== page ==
Last week the Stone hosted yet another week-long residency that I was really excited to see: Jeremiah Cymerman. I’d never seen him do anything but improvisation sets before this week, so I was very interested to hear some material from his studio recordings and some of the bands he’s put together over the years as well as, of course, more improvisation.
I went to half a dozen sets during the week – solo; Sky Burial; improv benefit for the Stone; improv set with Joe Morris and Sylvie Courvoisier; Pale Horse; and Pale Horse with guests. The solo set was the first one of the week and it turned to be one of my favorites. I wasn’t surprised since I thought his last solo album, Purification/Dissolution, was pretty darn brilliant. You can listen to some by clicking here. (The embed isn’t working, so you’ll have to click through… I know, I know, clicking that mouse button is arduous work.)
It’s not necessarily what you think of when you think “solo clarinet,” and it’s not for everyone, but I think he has a real talent for noise music. I don’t listen to a lot of noise – it’s one of those things I have to be exactly in a certain mood for – but when I am in that mood and I hear something just right, it can be one of the most ecstatic types of music listening. I think of it as musical masochism – noise music lets you float right on the edge of pleasure and pain, pushing you right to the limits of enjoyment. When the composer or musician in question can walk that line perfectly, the listener can have sufficient trust to sit back and fully take it in without being tensed up with a finger on the “off” button in case it goes too far.
It hardly needs saying that it falls in the “not for everyone” category, but for me, Mr. Cymerman is a top practitioner in this particular art form. The first, long piece in his solo set (taking up most of the time he’d allotted) was a prime example – a briliant-bordering-on-genius set of clarinet filtered through enough electronics and effects to make it nearly unrecognizable as an instrument. It was a real education watching him make this music after having heard his albums and having no idea how the music was being made. The complex textures and sounds he was coming up with on the fly were powerful and masterfully done.
Another highlight for me were Friday’s shows, particularly the Cymerman/Morris/Courvoisier and the Cymerman/Hoffman/Courvoisier sets. I’m a big fan of Sylvie Courvoisier’s improvising anyway, so seeing them together with a couple of other excellent musicians was bound to be a hit with me. Just some really solid improv with a couple of stellar trios – it’s hard to ask for better than that on any given Friday night, as far as I’m concerned.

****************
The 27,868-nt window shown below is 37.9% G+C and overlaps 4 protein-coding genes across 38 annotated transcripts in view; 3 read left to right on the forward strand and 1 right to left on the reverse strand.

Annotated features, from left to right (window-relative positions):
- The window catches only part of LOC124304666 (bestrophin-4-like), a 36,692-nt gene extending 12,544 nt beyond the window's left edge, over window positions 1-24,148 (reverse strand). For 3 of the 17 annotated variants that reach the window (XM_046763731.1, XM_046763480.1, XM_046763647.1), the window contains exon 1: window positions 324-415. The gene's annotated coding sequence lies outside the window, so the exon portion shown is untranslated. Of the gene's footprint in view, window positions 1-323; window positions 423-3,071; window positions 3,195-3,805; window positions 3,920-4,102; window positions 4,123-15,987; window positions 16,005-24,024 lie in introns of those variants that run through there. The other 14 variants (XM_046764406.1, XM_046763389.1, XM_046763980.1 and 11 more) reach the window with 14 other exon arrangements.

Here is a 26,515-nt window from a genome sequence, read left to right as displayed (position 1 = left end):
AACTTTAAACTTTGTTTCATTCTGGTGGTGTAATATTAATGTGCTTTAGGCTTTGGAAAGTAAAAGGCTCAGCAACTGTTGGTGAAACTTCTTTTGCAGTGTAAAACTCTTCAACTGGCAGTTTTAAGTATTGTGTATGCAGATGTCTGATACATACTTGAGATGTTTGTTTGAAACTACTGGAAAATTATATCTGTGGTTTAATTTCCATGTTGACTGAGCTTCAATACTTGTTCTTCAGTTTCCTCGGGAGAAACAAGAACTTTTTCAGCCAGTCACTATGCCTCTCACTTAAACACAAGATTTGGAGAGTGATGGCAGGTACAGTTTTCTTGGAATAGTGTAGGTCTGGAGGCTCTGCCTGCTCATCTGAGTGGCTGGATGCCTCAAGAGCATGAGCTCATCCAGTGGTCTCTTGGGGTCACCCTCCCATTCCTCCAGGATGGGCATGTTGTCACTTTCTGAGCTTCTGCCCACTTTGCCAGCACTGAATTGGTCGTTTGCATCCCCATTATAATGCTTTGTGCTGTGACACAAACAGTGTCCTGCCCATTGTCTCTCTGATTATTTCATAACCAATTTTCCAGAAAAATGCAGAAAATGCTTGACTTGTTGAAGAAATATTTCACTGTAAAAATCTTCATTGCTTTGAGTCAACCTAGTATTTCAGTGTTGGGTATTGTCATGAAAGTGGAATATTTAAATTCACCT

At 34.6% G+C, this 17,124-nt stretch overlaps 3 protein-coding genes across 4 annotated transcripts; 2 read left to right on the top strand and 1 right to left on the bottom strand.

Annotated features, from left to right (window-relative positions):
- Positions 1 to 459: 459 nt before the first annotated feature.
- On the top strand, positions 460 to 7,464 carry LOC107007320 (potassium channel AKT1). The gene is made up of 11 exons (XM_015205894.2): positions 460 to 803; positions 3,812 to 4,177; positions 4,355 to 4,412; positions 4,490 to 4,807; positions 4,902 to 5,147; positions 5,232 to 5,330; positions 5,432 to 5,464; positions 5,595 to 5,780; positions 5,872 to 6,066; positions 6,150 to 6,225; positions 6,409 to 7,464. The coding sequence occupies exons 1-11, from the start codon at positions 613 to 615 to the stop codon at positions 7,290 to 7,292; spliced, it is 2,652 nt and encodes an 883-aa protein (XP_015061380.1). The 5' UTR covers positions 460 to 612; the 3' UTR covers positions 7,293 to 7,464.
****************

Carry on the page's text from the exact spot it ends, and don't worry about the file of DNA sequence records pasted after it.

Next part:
The final night I went to was Pale Horse – they released an album earlier this year featuring Cymerman, Brian Chase on drums and Christopher Hoffman on cello. The early set featured that trio, and the late set added on two electric guitarists: Andrew Hock of Psalm Zero and Matt Hollenberg of Cleric. Having seen Cleric before I was a little wary about this one, not really understanding how that kind of music could fit into a project like Pale Horse. But I wasn’t giving them enough credit – this set was one of the best of the week. The guitarists both showed an excellent sense of restraint and tailored the playing perfectly to the music at hand. I had one of my “sitting too close” seats right by Matt Hollenberg:
I really, really loved that set, I think it’s the first time that quintet played together but I left wishing they would go and record an album the next day. What more can you say?
It’s a bit off-topic for this concert(s) review, but I’d be remiss if I wrote up an article on Jeremiah Cymerman’s work without mentioning his awesome podcast (click here to check it out). It’s a series of in-depth interviews with all kinds of interesting musicians. I haven’t listened to anywhere near all of them, but the ones I’ve listened to have all been both entertaining and educational. If you’re into the NYC downtown scene at all, you’ll find a lot to listen to – but there are quite a few interviews of non-NYC artists as well. Check it out, subscribe, buy a T-shirt, buy an album, etc. etc.
If you’d like to check out some of Mr. Cymerman’s upcoming live performances – and I think you do! – click here for dates and times.